Green New Deal won’t call for end to fossil fuels – POLITICO

A man pumps gas in Oklahoma in 2016 near an oil field

The omission of any target date for eliminating fossil fuels frustrated environmental activists and progressives who argue that continued energy extraction will expose people to pollution and health hazards. | J Pat Carter/Getty Images


Energy & Environment

Legislative text being crafted by Democrats calls for “net-zero greenhouse gas emissions” but doesn’t explicitly call for phasing out oil, gas and coal.

02/04/2019 05:21 PM EST

Updated 02/04/2019 06:04 PM EST


The first effort by congressional climate advocates to define their “Green New Deal” will omit one of the most ambitious goals its supporters have demanded, sources told POLITICO on Monday: a firm date for ending oil, gas and coal development in the U.S.

The change is a compromise that may make the proposal more politically palatable for many of the Democrats’ presidential contenders in 2020, as well as for labor groups that compose a powerful portion of the party’s base. But it will disappoint many of the progressives who have rallied and staged sit-ins in the Capitol in recent months to demand swift action on climate change.

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Rep. Alexandria Ocasio-Cortez (D-N.Y.) and Sen. Ed Markey (D-Mass.) are expected to introduce a resolution outlining elements of the plan within days, which will include a goal for eliminating the U.S. carbon footprint by 2030, according to multiple sources.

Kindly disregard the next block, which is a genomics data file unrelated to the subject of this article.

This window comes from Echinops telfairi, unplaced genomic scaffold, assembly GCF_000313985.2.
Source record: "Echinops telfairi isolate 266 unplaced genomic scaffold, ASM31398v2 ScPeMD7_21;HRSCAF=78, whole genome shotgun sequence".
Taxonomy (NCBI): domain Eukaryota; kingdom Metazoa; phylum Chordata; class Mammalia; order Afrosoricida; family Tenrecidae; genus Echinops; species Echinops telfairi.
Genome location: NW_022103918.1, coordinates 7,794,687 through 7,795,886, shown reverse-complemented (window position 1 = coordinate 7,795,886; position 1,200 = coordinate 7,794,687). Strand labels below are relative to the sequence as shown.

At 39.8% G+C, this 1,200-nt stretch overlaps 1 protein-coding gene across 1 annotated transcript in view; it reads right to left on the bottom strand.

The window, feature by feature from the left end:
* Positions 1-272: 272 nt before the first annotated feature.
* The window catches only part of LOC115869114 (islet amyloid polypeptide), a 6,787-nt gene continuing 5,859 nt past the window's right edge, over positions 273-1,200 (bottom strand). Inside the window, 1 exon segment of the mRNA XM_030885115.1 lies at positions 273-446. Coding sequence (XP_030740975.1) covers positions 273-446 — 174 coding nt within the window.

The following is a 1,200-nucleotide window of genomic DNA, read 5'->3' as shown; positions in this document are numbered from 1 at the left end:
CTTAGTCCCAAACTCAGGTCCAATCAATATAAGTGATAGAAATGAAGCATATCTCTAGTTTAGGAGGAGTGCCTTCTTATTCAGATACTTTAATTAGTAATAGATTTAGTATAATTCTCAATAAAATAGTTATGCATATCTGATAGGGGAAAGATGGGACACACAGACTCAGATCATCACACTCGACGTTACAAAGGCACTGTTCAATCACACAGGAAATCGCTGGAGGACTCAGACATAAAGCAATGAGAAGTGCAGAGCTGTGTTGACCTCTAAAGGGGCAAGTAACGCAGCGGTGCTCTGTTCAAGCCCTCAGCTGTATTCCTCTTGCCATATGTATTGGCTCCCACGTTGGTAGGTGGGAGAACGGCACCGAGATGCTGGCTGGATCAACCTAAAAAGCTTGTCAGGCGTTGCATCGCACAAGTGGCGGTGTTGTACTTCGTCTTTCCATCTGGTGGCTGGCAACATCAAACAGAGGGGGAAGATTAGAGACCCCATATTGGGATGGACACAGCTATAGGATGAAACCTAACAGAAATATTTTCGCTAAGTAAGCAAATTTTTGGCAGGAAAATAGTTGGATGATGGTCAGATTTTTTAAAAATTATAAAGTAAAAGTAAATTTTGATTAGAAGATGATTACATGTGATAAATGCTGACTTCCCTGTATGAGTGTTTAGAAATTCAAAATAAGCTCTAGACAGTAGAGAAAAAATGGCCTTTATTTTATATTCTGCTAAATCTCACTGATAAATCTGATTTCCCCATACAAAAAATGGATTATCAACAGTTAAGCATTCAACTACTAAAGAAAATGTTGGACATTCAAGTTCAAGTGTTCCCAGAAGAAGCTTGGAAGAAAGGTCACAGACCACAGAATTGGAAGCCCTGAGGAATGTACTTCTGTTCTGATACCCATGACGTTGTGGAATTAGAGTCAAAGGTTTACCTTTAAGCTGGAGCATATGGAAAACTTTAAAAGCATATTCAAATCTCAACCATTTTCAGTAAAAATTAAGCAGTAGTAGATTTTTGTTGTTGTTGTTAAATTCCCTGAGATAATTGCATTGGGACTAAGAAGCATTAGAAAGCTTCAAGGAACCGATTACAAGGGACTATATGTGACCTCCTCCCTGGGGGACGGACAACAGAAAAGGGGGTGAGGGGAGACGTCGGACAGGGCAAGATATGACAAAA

The text includes an aim to “achieve net-zero greenhouse gas emissions for a fair and just transition for frontline communities and displaced workers,” among other high-level ambitions. It also opens the door to using still-unproven technology to eliminate carbon pollution from fossil fuel use — an avenue that many climate activists dismiss as an expensive dead end. But it does not explicitly call for eliminating fossil fuels themselves.

Ocasio-Cortez’s office said the plan’s goal is still to act quickly on climate change with a range of technologies, though allowing fossil fuels to persist is “not what we’re shooting for,” spokesperson Corbin Trent said.

“It’s had lots of different iterations. The goal is to be a zero-carbon economy in 10 years,” Trent told POLITICO when asked whether the resolution calls for banning fossil fuels. “The door is open for technology to solve this problem, sure.”

A U.S. economy that produces a net zero of greenhouse gas emissions would still pose a huge challenge, requiring changes well beyond what former President Barack Obama proposed in his climate regulations.